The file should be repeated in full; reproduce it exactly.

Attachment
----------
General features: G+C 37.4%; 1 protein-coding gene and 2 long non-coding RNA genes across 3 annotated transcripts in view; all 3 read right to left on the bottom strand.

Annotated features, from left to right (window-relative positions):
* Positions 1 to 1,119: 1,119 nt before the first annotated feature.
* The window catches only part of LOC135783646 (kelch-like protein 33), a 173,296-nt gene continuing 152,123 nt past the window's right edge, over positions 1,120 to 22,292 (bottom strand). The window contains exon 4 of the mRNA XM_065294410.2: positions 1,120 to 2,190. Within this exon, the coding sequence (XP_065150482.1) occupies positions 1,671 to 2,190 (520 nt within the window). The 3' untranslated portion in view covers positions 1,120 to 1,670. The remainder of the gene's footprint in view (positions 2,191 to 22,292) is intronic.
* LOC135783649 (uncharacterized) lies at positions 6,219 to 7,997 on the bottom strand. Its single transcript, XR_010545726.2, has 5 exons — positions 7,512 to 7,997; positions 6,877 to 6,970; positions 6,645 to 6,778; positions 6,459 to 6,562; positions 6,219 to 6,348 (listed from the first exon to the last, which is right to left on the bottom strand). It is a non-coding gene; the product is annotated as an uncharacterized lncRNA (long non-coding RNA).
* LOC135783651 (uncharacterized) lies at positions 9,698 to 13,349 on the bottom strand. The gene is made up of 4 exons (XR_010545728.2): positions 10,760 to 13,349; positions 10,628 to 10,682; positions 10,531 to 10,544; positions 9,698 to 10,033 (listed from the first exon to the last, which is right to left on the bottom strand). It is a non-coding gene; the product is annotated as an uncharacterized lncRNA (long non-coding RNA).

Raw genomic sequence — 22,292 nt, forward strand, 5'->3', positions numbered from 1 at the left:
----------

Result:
General features: G+C 37.4%; 1 protein-coding gene and 2 long non-coding RNA genes across 3 annotated transcripts in view; all 3 read right to left on the bottom strand.

Annotated features, from left to right (window-relative positions):
* Positions 1 to 1,119: 1,119 nt before the first annotated feature.
* The window catches only part of LOC135783646 (kelch-like protein 33), a 173,296-nt gene continuing 152,123 nt past the window's right edge, over positions 1,120 to 22,292 (bottom strand). The window contains exon 4 of the mRNA XM_065294410.2: positions 1,120 to 2,190. Within this exon, the coding sequence (XP_065150482.1) occupies positions 1,671 to 2,190 (520 nt within the window). The 3' untranslated portion in view covers positions 1,120 to 1,670. The remainder of the gene's footprint in view (positions 2,191 to 22,292) is intronic.
* LOC135783649 (uncharacterized) lies at positions 6,219 to 7,997 on the bottom strand. Its single transcript, XR_010545726.2, has 5 exons — positions 7,512 to 7,997; positions 6,877 to 6,970; positions 6,645 to 6,778; positions 6,459 to 6,562; positions 6,219 to 6,348 (listed from the first exon to the last, which is right to left on the bottom strand). It is a non-coding gene; the product is annotated as an uncharacterized lncRNA (long non-coding RNA).
* LOC135783651 (uncharacterized) lies at positions 9,698 to 13,349 on the bottom strand. The gene is made up of 4 exons (XR_010545728.2): positions 10,760 to 13,349; positions 10,628 to 10,682; positions 10,531 to 10,544; positions 9,698 to 10,033 (listed from the first exon to the last, which is right to left on the bottom strand). It is a non-coding gene; the product is annotated as an uncharacterized lncRNA (long non-coding RNA).

Raw genomic sequence — 22,292 nt, forward strand, 5'->3', positions numbered from 1 at the left: